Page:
President Donald Trump speaks during a roundtable discussion on tax...

President Donald Trump speaks during a roundtable discussion on tax reform at Cleveland Public Auditorium and Conference Center in Cleveland, Ohio on May 5. Credit: AP / Manuel Balce Ceneta

Although the White House now acknowledges that Republicans will not be able to pass a second round of tax cuts before the midterm elections, House Speaker Paul Ryan has promised a vote on so-called Tax Reform 2.0 before then. But even if the politics are unsettled, the policy shouldn’t be.

Whether Tax Reform 2.0 is the first salvo in a protracted battle over tax policy or just an election-year gambit, this is a debate that cannot be avoided. New legislation will have to be passed to make many aspects of last year’s Tax Cuts and Jobs Act permanent. (The sunset provision, under which many features of the law change or expire in several years, was a gimmick designed to lower its impact on the budget deficit.)

The Tax Cuts and Jobs Act contained three essential elements, two of which substantially strengthened the U.S. tax code and should be made permanent under any reform. The third one did not and should not.

The first two elements are the changes to the corporate and individual tax codes. America’s corporate tax rate is now commensurate with those of America’s economic peers, making the U.S. more competitive globally, and a change in the expensing of capital purchases will encourage investment. The individual tax code, meanwhile, has been simplified, and an increase in the standard deduction is essentially a tax cut for millions of Americans.

Together these two elements give U.S. businesses and taxpayers stronger incentives to save and invest. If made permanent, the Tax Foundation estimated last year, they could increase the total amount of capital invested in the U.S. economy by 12 percent.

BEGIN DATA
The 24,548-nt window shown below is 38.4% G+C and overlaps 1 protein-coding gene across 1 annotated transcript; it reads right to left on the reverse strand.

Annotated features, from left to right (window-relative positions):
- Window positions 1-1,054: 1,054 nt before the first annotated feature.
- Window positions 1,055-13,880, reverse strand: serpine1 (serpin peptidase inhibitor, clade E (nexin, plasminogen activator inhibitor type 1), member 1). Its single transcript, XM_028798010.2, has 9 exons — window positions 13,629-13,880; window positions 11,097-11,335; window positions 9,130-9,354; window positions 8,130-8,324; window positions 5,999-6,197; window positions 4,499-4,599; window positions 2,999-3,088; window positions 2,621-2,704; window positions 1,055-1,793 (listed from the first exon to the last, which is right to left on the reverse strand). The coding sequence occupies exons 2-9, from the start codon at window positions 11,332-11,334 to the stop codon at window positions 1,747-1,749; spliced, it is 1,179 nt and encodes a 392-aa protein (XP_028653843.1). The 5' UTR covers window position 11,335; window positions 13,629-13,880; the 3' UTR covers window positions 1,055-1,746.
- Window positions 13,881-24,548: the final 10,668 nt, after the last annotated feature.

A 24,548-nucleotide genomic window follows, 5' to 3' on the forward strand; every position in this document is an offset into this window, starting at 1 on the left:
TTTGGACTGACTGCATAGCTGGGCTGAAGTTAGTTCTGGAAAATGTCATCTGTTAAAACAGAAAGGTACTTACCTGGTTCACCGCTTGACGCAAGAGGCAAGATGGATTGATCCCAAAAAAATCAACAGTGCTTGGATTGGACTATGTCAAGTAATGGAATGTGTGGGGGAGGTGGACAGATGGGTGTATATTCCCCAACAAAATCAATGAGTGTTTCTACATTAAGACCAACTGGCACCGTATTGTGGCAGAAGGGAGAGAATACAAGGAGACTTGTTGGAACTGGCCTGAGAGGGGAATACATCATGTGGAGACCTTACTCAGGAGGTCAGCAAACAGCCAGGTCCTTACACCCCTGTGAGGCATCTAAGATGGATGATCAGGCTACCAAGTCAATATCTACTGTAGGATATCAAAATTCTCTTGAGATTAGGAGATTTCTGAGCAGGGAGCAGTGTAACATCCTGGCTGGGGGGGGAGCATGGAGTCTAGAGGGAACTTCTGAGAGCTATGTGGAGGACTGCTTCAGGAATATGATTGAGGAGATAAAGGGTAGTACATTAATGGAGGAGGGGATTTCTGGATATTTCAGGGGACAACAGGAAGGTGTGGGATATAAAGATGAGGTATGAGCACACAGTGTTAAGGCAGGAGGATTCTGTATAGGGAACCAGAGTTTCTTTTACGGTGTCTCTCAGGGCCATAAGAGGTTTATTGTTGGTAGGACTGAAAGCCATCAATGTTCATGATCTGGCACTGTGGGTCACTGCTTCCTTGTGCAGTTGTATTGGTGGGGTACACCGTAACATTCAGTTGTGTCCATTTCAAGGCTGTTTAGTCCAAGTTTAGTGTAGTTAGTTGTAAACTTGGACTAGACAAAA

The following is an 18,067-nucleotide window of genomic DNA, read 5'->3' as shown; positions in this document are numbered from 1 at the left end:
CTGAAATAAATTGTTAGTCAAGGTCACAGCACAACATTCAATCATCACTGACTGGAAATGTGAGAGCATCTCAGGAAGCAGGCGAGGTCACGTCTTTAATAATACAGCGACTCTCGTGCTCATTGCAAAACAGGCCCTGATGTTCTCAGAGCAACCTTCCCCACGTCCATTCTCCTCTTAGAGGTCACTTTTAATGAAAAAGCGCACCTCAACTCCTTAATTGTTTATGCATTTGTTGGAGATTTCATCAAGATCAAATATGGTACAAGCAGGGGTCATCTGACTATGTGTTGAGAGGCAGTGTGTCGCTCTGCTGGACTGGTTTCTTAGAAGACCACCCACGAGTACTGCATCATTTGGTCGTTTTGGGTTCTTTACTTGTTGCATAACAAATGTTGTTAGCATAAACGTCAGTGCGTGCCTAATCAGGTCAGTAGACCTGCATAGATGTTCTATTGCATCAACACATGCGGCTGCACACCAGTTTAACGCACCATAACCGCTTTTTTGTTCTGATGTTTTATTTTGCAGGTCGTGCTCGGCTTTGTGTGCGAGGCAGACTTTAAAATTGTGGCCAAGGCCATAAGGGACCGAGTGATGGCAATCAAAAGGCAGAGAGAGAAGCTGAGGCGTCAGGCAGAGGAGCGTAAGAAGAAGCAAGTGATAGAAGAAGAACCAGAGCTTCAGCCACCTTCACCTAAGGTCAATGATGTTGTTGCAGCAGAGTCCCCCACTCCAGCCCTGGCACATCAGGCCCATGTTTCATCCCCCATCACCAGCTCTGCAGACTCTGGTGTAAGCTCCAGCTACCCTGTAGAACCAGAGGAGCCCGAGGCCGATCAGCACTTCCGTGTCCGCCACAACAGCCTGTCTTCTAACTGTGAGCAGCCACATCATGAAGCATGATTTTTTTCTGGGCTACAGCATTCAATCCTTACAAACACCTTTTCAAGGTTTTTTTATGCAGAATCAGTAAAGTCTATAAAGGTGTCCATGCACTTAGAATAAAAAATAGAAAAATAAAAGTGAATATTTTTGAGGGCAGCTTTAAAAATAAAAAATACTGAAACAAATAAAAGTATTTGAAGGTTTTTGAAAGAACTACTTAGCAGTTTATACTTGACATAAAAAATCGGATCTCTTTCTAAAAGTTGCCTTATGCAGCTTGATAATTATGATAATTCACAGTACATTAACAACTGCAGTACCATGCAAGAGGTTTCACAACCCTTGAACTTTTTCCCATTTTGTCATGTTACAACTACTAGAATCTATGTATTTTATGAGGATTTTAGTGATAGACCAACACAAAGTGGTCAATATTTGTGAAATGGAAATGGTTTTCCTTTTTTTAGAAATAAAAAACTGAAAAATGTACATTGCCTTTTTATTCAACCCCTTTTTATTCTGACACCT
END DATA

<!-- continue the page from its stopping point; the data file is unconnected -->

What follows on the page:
The third element is the creation of a major new loophole in the form of large deductions for what are known as pass-through entities. These are essentially business structures, such as limited-liability corporations (LLCs), which allow the owners to avoid paying corporate taxes and instead have their corporate profits added to their individual tax liability.

This kind of structure makes sense for sole proprietorships and other small businesses. Increasingly, however, driven in part by the U.S.’s relatively high corporate tax rate, it had been used by medium-sized and large businesses. Part of the rationale for lowering the corporate rate was to remove some incentive to form pass-through entities.

Unfortunately, the Tax Cut and Jobs Act also created a whole new incentive to classify a business this way. Under the law, an individual can claim a 20 percent tax deduction for any income classified as business income. That means high earners such as celebrities, financial professionals and surgeons have an incentive to form LLCs and claim this deduction, even when their services more closely resemble those of an employee rather than an entrepreneur.

It’s not as if members of Congress couldn’t have seen this coming. When Kansas included a similar loophole in its tax reform in 2012, it saw a 20 percent increase in the number of pass-through entities. This led to a $300 million decline in revenue, and Kansas officials essentially rescinded their tax reform in 2017.

Lowering marginal tax rates and encouraging investment are worthwhile goals. But the creation of a large pass-through deduction undermines those efforts, creating a tax loophole that is largely unavailable to middle-class taxpayers. It narrows the tax base, reduces long-term revenue projections and undermines the efficiency gains from the reform if the individual tax code.

As members of Congress consider tax reform - regardless of whether they actually vote on it - they should keep these larger goals in mind: reduce complexity and encourage economic growth. The pass-through deduction does neither.

Karl W. Smith is a senior fellow at the Niskanen Center and founder of the blog Modeled Behavior.

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